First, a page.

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Health Journalism 2018: Things to do


Andrea Gómez Romero/©Visit Phoenix

Greater Phoenix is awash in sunshine, earning the metropolis its well-deserved reputation as America’s sunniest urban destination. Phoenix receives an average of 300 sunny days a year. One of the features that sets the city apart is its Sonora Desert scenery. April, with average daytime temperatures of 85 degrees, is an ideal month to explore the outdoors. And it doesn’t hurt that Greater Phoenix has more acreage of preserves and parks than any other major metropolis in the nation.

Take to the trails near the Pointe Hilton Tapatio Cliffs ResortThe hotel sits next to the Phoenix Mountain Preserve, where you can access trails ranging from easy-to-moderate to moderate-to-difficult. The longest and least-rigorous trail, the Charles M. Christiansen Memorial Trail (No. 100), covers 10.7 miles and rises in elevation from 1,290 to 2,080 feet. You can find the entrance to No. 100, a hiking and biking trail to nearby stables, at the north end of the hotel grounds, between two tennis courts.

The Shaw Butte Trail (No. 306) splinters off No. 100 and forms a loop back to it. This trail is rated moderate-to-difficult and will take you four miles through elevations of 1,390 feet to 1,890 feet.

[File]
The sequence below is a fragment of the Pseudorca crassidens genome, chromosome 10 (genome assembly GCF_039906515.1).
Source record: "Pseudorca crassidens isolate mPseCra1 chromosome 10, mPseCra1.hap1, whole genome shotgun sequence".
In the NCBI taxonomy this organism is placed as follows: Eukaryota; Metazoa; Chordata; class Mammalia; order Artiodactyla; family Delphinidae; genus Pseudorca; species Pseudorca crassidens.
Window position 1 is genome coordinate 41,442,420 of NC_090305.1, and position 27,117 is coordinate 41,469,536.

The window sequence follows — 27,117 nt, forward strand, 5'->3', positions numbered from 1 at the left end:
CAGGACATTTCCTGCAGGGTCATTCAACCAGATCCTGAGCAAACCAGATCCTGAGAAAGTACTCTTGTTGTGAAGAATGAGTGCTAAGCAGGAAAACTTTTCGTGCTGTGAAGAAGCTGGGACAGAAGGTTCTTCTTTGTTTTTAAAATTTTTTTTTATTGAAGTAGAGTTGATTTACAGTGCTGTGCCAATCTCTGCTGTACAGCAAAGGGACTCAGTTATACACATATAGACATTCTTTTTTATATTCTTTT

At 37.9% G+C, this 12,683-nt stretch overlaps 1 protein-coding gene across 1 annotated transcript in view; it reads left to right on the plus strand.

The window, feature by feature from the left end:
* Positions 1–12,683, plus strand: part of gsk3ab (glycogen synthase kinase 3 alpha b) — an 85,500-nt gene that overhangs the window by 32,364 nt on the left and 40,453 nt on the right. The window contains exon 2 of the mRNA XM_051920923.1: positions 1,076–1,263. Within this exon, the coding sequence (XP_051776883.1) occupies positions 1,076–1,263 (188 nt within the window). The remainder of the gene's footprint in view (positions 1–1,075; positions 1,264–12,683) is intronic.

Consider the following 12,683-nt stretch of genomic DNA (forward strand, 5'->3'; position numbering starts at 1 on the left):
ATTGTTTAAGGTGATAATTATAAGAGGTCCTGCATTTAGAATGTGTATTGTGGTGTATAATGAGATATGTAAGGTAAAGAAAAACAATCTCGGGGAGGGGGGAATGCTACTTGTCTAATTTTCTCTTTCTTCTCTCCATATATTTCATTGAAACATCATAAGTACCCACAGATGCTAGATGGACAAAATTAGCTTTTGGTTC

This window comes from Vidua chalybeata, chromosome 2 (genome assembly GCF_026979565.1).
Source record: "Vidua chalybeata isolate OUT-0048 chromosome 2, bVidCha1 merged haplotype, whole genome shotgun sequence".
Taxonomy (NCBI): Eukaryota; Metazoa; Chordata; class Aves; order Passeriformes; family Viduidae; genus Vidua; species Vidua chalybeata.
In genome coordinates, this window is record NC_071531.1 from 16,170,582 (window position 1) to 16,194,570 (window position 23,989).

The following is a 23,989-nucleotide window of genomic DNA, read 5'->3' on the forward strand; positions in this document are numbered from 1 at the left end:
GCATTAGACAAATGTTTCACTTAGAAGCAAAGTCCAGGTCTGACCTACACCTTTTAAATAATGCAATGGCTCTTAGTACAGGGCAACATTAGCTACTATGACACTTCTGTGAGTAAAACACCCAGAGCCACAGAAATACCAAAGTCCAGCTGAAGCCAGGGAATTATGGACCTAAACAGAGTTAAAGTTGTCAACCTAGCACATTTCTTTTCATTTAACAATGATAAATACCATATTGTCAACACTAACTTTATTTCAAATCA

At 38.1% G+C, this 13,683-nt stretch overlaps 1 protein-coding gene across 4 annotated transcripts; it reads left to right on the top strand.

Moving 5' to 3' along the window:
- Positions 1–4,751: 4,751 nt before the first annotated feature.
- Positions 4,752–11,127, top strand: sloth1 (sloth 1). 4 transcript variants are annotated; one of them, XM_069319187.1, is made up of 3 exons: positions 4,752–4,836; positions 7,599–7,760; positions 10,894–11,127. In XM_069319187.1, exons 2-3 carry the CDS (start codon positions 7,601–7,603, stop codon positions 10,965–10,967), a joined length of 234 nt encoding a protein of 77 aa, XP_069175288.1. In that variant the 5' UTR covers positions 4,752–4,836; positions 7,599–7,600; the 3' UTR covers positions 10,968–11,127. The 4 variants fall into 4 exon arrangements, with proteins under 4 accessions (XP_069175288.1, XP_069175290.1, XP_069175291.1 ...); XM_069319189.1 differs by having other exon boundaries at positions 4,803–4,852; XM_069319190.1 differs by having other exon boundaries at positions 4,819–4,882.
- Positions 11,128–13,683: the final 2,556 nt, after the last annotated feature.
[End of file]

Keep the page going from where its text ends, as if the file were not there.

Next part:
To get to a third, also popular mountain trail, rated moderate-to-difficult, you will need to drive one mile south on 7th Street to Peoria. There, you will turn right (west) into scenic North Mountain Park to find North Mountain National Trail (No. 44), a challenging 1.6 miles through the preserve, rising in elevation from 1,490 feet to 2,104 feet. At the park you’ll come across the North Mountain Visitor’s Center.

Hike Camelback Mountain – About 20 minutes from the hotel, you’ll find Camelback Mountain, the Greater Phoenix region’s most popular destination for hikers. Rock formations at the ridge of the mountain resemble the outline of a resting camel (if you squint your eyes, that is). At its peak of 2,704 feet, Camelback Mountain rewards hikers with a 360-degree view of Greater Phoenix and jewel-toned, stunning sunsets.